Samruddhi Mahamarg could endanger Mumbai’s water sources
Radheshyam Mopalwar, managing director of the Maharashtra State Road Development Corporation said that this was the last patch of forest land to be diverted.
Mumbai: The state forest department has diverted 4.3 hectares of forest land for the last phase of the Mumbai-Nagpur Samruddhi Mahamarg. The affected area is in Washala, Fugale and Dhakane, villages of the Shahapur area of Thane that houses most lakes that supply drinking water to Mumbai
The order to divert the forest land was issued on Friday. Radheshyam Mopalwar, managing director of the Maharashtra State Road Development Corporation said that this was the last patch of forest land to be diverted. The expressway passes very close to Bhatsa Lake which supplies over 50 per cent of water to Mumbai city.
Phase 1 of the expressway from Shirdi to Nagpur was inaugurated by Prime Minister Narendra Modi on December 11, and the second phase will be completed by 2024. The project is the brainchild of Deputy Chief Minister Devendra Fadnavis who hails from Nagpur and wanted to connect the orange city with Mumbai. Since it was to be named after Shiv Sena chief Bal Thackeray, MVA chief minister Uddhav Thackeray had also accorded top priority to the project and permissions rolled in fast, though the Covid pandemic slowed down the work.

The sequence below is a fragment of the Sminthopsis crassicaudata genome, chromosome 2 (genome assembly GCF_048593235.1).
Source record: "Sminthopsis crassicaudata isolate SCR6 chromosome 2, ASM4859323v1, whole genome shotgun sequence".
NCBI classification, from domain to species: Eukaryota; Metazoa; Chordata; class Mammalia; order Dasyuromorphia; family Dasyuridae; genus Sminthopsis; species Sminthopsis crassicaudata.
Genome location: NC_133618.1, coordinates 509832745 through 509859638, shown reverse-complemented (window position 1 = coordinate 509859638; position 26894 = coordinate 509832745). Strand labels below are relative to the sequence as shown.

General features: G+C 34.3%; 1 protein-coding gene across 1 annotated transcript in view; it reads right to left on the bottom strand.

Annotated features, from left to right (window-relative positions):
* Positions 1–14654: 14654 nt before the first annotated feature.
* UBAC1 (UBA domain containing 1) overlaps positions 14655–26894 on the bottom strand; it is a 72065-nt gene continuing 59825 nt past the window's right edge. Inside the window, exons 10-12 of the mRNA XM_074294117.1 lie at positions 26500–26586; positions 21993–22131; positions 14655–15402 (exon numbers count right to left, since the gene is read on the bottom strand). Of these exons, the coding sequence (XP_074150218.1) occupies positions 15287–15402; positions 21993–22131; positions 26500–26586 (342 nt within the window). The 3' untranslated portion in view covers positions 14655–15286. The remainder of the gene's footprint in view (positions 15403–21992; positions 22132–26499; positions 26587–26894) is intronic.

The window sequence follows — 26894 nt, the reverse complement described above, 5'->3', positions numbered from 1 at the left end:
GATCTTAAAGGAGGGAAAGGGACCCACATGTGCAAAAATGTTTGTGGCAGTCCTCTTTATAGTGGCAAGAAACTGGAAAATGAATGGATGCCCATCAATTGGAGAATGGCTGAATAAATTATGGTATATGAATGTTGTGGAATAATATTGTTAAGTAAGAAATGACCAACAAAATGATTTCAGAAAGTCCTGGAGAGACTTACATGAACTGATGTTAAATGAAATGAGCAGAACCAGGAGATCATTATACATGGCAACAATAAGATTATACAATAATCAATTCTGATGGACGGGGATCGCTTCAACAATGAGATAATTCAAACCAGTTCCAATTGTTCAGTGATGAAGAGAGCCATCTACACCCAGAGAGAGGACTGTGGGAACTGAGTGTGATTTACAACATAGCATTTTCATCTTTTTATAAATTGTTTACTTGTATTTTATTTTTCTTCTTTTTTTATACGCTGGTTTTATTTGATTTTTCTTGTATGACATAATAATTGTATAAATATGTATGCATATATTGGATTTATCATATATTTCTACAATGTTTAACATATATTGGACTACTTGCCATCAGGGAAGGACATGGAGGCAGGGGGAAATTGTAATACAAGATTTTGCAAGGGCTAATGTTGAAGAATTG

The highway’s path is through the eco-sensitive zone of the Katepurna and Karanja Sohol wildlife sanctuaries, and cuts through 166 hectares of forest land. In Shahapur tehsil, it also passes through the eco-sensitive zone of the Tansa sanctuary. More than two lakh trees have been cut for the project so far.
“Mumbai gets 96 per cent of its water supply from the Thane and Nashik districts,” said environmental activist Amrita Bhattacharjee. “The patch which is being destroyed is closer to these lakes. We don’t have enough water in the city and these mega projects are destroying forests that get us water. Instead of creating new roads, the authorities should have expanded the current road. Instead of cutting lakhs of trees, we must look for alternative solutions.”
Environmental activist D Stalin of NGO Vanashakti said that the continued depletion of existing forests was cause for concern. “This never-ending devouring of forests by so-called infrastructure projects is a crisis,” he said. “Greenwashing based on false promises is the norm and this is just another example. This trend of sacrificing forests has to stop.’’